Funding the Harm Reduction Response

Stepping up the fight to end AIDS among people who use drugs

By Olga Szubert and Catherine Cook

Funding and political support for harm reduction is in crisis around the world. If we are serious about ending AIDS and combating hepatitis, we must invest in services that save lives. As governments and donors are gathering in Lyon this week for the Global Fund Replenishment, we call on them to put their money where their mouth is, and match their political commitments with financial commitments.

People who use drugs face stigma, discrimination and criminalisation on a daily basis and are among the most vulnerable to contracting blood-borne viruses. Harm reduction interventions for people who use drugs — such as needle and syringe programmes and opioid substitution therapy — are proven to be cost-effective, protect against HIV and hepatitis C, save lives and contribute to healthier communities.

However, the global provision of harm reduction interventions is critically low, with only 1 percent of people who inject drugs living in countries with high coverage. HIV infections among people who inject drugs continue to rise, accounting for over a third of all new infections in Eastern Europe and Central Asia, and the Middle East and North Africa in 2017.

Harm Reduction International research shows that in 2016, harm reduction funding in low- and middle-income countries (LMICs) was a mere 13 percent of what is required to prevent HIV among people who use drugs. Beneath this enormous funding shortfall are some disturbing trends. International donor funding, which comprises the majority of harm reduction funding in LMICs, is declining. Fewer donor governments are providing bilateral support for harm reduction; others are withdrawing support based on country-income status; and national governments are not stepping in to fund life-saving harm reduction services. This is particularly worrying for upper middle-income countries, where the majority of people who use drugs live.

This funding gap threatens the global response to AIDS and hepatitis.

It is difficult to overstate the importance of the Global Fund in ending AIDS and ensuring that people who use drugs are not left behind. The Global Fund is the largest donor for harm reduction in LMICs. It has been crucial to initiating, scaling-up and sustaining harm reduction programmes in many countries, preventing countless HIV infections and improving lives around the world.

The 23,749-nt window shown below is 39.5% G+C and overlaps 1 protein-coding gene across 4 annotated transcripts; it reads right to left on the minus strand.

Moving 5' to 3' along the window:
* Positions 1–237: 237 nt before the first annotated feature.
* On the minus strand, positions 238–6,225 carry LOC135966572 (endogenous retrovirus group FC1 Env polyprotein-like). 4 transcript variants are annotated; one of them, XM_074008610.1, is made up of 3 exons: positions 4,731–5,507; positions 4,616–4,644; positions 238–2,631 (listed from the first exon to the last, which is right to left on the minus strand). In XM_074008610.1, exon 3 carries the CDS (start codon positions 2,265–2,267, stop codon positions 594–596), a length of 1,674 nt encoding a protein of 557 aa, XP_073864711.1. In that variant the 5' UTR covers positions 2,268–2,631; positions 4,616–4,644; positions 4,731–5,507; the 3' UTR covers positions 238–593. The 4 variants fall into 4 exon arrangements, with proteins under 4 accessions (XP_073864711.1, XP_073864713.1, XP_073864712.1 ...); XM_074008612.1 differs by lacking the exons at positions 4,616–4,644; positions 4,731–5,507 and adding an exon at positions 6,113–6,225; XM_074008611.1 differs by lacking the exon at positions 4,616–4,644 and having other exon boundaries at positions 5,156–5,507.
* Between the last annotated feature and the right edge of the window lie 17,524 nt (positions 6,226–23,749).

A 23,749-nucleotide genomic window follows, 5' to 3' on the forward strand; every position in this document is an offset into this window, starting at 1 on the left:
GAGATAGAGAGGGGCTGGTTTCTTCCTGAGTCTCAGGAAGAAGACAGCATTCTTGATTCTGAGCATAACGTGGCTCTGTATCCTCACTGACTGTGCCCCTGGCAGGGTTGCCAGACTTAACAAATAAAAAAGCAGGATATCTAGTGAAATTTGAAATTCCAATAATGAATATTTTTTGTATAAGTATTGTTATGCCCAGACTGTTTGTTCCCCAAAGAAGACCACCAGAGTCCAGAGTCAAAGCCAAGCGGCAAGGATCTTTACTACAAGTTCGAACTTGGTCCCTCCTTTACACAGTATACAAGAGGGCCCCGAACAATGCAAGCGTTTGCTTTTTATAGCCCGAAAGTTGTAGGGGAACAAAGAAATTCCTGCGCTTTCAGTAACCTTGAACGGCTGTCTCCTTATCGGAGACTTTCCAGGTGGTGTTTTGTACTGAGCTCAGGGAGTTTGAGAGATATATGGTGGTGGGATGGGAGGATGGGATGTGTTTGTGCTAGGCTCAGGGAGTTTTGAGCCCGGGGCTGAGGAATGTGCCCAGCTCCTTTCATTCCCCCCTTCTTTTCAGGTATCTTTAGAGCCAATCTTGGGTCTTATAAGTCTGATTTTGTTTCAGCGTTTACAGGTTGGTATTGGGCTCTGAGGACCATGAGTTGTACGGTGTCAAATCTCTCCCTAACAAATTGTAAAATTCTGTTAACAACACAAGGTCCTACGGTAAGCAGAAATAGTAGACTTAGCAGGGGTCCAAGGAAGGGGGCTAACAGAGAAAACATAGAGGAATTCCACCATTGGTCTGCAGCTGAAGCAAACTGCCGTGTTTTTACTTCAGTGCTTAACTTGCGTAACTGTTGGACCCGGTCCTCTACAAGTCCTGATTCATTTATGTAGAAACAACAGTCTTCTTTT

In particular, Global Fund catalytic investment funding provides a vital lifeline for community-led and civil society advocacy for harm reduction. This is crucial in the context of donor transition, where strong, sustained advocacy with community participation is needed to drive domestic investment in high quality, human-rights based harm reduction approaches.

Last week, the United Nations General Assembly committed itself to “leave no one behind” by achieving universal health coverage and reiterated its commitment to achieving the Sustainable Development Goals, including ending AIDS and combating hepatitis, by 2030.

Millions of lives are at stake and we are relying on the Global Fund and its donors to step up the fight and to ensure that people who use drugs are able to access the health and harm reduction services they need. Unless governments commit to replenishing the Global Fund, the goal to end AIDS and combat hepatitis by 2030 will be missed, and the pledge to leave no one behind will ring hollow.

Olga Szubert and Catherine Cook work in the Sustainable Financing team at the Harm Reduction International.

Harm Reduction International

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Working to reduce drug-related harms, protect human rights, and promote lifesaving public health interventions.

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